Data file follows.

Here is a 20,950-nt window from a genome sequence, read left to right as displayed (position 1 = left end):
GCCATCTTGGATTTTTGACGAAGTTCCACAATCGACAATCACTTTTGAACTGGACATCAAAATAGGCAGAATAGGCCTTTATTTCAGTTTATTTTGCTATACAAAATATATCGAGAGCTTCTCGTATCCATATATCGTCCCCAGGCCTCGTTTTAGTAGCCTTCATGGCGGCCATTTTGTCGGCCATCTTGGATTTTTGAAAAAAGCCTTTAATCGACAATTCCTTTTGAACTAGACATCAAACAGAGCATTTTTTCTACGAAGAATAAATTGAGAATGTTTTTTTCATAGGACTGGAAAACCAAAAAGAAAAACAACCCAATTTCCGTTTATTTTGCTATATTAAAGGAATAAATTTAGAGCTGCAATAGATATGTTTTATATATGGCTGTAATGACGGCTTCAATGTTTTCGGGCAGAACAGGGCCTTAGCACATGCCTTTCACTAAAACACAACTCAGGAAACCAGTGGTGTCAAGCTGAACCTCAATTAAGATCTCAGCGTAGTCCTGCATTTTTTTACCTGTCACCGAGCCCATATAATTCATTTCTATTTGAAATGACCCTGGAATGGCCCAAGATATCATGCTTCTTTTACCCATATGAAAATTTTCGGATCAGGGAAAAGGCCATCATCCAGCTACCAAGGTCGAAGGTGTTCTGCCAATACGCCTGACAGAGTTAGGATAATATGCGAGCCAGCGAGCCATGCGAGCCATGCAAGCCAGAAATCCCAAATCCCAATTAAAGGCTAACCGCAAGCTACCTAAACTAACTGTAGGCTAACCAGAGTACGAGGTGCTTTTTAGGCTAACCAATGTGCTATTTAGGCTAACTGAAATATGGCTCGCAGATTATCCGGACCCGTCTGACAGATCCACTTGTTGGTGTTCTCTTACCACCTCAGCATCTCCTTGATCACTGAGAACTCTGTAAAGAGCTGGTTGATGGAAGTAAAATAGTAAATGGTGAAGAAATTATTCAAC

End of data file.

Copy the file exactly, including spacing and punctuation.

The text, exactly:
Here is a 20,950-nt window from a genome sequence, read left to right as displayed (position 1 = left end):
GCCATCTTGGATTTTTGACGAAGTTCCACAATCGACAATCACTTTTGAACTGGACATCAAAATAGGCAGAATAGGCCTTTATTTCAGTTTATTTTGCTATACAAAATATATCGAGAGCTTCTCGTATCCATATATCGTCCCCAGGCCTCGTTTTAGTAGCCTTCATGGCGGCCATTTTGTCGGCCATCTTGGATTTTTGAAAAAAGCCTTTAATCGACAATTCCTTTTGAACTAGACATCAAACAGAGCATTTTTTCTACGAAGAATAAATTGAGAATGTTTTTTTCATAGGACTGGAAAACCAAAAAGAAAAACAACCCAATTTCCGTTTATTTTGCTATATTAAAGGAATAAATTTAGAGCTGCAATAGATATGTTTTATATATGGCTGTAATGACGGCTTCAATGTTTTCGGGCAGAACAGGGCCTTAGCACATGCCTTTCACTAAAACACAACTCAGGAAACCAGTGGTGTCAAGCTGAACCTCAATTAAGATCTCAGCGTAGTCCTGCATTTTTTTACCTGTCACCGAGCCCATATAATTCATTTCTATTTGAAATGACCCTGGAATGGCCCAAGATATCATGCTTCTTTTACCCATATGAAAATTTTCGGATCAGGGAAAAGGCCATCATCCAGCTACCAAGGTCGAAGGTGTTCTGCCAATACGCCTGACAGAGTTAGGATAATATGCGAGCCAGCGAGCCATGCGAGCCATGCAAGCCAGAAATCCCAAATCCCAATTAAAGGCTAACCGCAAGCTACCTAAACTAACTGTAGGCTAACCAGAGTACGAGGTGCTTTTTAGGCTAACCAATGTGCTATTTAGGCTAACTGAAATATGGCTCGCAGATTATCCGGACCCGTCTGACAGATCCACTTGTTGGTGTTCTCTTACCACCTCAGCATCTCCTTGATCACTGAGAACTCTGTAAAGAGCTGGTTGATGGAAGTAAAATAGTAAATGGTGAAGAAATTATTCAAC